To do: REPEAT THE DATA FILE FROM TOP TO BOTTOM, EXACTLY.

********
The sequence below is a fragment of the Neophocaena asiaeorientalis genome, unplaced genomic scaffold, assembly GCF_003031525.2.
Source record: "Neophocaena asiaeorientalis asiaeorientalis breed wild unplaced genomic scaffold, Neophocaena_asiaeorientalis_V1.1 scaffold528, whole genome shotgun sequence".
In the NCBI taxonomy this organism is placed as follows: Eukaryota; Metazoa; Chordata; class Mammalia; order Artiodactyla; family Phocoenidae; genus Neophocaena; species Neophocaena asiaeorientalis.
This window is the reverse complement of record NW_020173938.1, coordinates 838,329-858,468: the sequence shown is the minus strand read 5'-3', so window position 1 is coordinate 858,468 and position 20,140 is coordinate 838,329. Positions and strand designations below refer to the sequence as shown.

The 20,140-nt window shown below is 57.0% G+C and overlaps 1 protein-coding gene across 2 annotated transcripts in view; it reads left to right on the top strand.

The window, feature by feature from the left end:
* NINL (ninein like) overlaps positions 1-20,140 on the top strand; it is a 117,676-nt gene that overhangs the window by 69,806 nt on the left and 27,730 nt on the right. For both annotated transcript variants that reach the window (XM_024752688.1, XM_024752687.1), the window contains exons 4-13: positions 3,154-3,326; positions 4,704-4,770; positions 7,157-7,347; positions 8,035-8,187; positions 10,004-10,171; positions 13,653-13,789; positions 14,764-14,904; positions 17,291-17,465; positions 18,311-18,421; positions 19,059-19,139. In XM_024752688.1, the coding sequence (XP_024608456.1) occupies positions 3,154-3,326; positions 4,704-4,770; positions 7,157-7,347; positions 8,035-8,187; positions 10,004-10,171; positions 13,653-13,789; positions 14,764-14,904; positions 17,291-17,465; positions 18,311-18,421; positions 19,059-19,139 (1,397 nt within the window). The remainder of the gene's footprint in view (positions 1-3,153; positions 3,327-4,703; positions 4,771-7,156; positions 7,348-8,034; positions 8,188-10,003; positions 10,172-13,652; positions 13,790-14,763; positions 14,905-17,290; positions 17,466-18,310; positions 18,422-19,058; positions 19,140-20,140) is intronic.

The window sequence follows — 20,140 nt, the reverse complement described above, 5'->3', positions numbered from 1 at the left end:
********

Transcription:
The sequence below is a fragment of the Neophocaena asiaeorientalis genome, unplaced genomic scaffold, assembly GCF_003031525.2.
Source record: "Neophocaena asiaeorientalis asiaeorientalis breed wild unplaced genomic scaffold, Neophocaena_asiaeorientalis_V1.1 scaffold528, whole genome shotgun sequence".
In the NCBI taxonomy this organism is placed as follows: Eukaryota; Metazoa; Chordata; class Mammalia; order Artiodactyla; family Phocoenidae; genus Neophocaena; species Neophocaena asiaeorientalis.
This window is the reverse complement of record NW_020173938.1, coordinates 838,329-858,468: the sequence shown is the minus strand read 5'-3', so window position 1 is coordinate 858,468 and position 20,140 is coordinate 838,329. Positions and strand designations below refer to the sequence as shown.

The 20,140-nt window shown below is 57.0% G+C and overlaps 1 protein-coding gene across 2 annotated transcripts in view; it reads left to right on the top strand.

The window, feature by feature from the left end:
* NINL (ninein like) overlaps positions 1-20,140 on the top strand; it is a 117,676-nt gene that overhangs the window by 69,806 nt on the left and 27,730 nt on the right. For both annotated transcript variants that reach the window (XM_024752688.1, XM_024752687.1), the window contains exons 4-13: positions 3,154-3,326; positions 4,704-4,770; positions 7,157-7,347; positions 8,035-8,187; positions 10,004-10,171; positions 13,653-13,789; positions 14,764-14,904; positions 17,291-17,465; positions 18,311-18,421; positions 19,059-19,139. In XM_024752688.1, the coding sequence (XP_024608456.1) occupies positions 3,154-3,326; positions 4,704-4,770; positions 7,157-7,347; positions 8,035-8,187; positions 10,004-10,171; positions 13,653-13,789; positions 14,764-14,904; positions 17,291-17,465; positions 18,311-18,421; positions 19,059-19,139 (1,397 nt within the window). The remainder of the gene's footprint in view (positions 1-3,153; positions 3,327-4,703; positions 4,771-7,156; positions 7,348-8,034; positions 8,188-10,003; positions 10,172-13,652; positions 13,790-14,763; positions 14,905-17,290; positions 17,466-18,310; positions 18,422-19,058; positions 19,140-20,140) is intronic.

The window sequence follows — 20,140 nt, the reverse complement described above, 5'->3', positions numbered from 1 at the left end: